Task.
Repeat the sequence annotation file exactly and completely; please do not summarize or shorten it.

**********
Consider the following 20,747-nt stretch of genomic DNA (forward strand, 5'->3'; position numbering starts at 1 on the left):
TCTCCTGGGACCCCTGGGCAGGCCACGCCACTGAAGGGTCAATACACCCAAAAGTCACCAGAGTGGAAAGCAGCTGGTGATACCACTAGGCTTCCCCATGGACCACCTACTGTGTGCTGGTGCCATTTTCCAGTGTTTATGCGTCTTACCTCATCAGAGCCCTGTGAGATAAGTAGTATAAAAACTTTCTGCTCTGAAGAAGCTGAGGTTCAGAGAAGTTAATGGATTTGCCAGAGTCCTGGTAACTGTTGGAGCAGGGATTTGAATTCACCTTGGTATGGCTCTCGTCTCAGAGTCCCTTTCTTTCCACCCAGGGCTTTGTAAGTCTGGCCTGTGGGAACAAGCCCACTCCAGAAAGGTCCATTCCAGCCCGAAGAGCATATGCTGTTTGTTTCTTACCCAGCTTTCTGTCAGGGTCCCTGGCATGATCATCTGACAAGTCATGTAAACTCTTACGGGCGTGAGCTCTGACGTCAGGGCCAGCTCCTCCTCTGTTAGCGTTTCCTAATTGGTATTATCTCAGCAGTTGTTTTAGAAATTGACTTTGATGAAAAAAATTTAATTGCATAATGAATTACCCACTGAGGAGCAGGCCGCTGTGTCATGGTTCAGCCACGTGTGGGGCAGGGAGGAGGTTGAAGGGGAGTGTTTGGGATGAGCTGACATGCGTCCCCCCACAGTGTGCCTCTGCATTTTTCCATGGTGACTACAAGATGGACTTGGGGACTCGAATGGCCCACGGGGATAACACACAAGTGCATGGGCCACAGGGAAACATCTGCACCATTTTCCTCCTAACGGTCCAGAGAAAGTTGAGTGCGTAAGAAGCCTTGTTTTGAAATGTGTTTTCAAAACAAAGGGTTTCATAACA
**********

Consider the following 20,747-nt stretch of genomic DNA (forward strand, 5'->3'; position numbering starts at 1 on the left):
TCTCCTGGGACCCCTGGGCAGGCCACGCCACTGAAGGGTCAATACACCCAAAAGTCACCAGAGTGGAAAGCAGCTGGTGATACCACTAGGCTTCCCCATGGACCACCTACTGTGTGCTGGTGCCATTTTCCAGTGTTTATGCGTCTTACCTCATCAGAGCCCTGTGAGATAAGTAGTATAAAAACTTTCTGCTCTGAAGAAGCTGAGGTTCAGAGAAGTTAATGGATTTGCCAGAGTCCTGGTAACTGTTGGAGCAGGGATTTGAATTCACCTTGGTATGGCTCTCGTCTCAGAGTCCCTTTCTTTCCACCCAGGGCTTTGTAAGTCTGGCCTGTGGGAACAAGCCCACTCCAGAAAGGTCCATTCCAGCCCGAAGAGCATATGCTGTTTGTTTCTTACCCAGCTTTCTGTCAGGGTCCCTGGCATGATCATCTGACAAGTCATGTAAACTCTTACGGGCGTGAGCTCTGACGTCAGGGCCAGCTCCTCCTCTGTTAGCGTTTCCTAATTGGTATTATCTCAGCAGTTGTTTTAGAAATTGACTTTGATGAAAAAAATTTAATTGCATAATGAATTACCCACTGAGGAGCAGGCCGCTGTGTCATGGTTCAGCCACGTGTGGGGCAGGGAGGAGGTTGAAGGGGAGTGTTTGGGATGAGCTGACATGCGTCCCCCCACAGTGTGCCTCTGCATTTTTCCATGGTGACTACAAGATGGACTTGGGGACTCGAATGGCCCACGGGGATAACACACAAGTGCATGGGCCACAGGGAAACATCTGCACCATTTTCCTCCTAACGGTCCAGAGAAAGTTGAGTGCGTAAGAAGCCTTGTTTTGAAATGTGTTTTCAAAACAAAGGGTTTCATAACA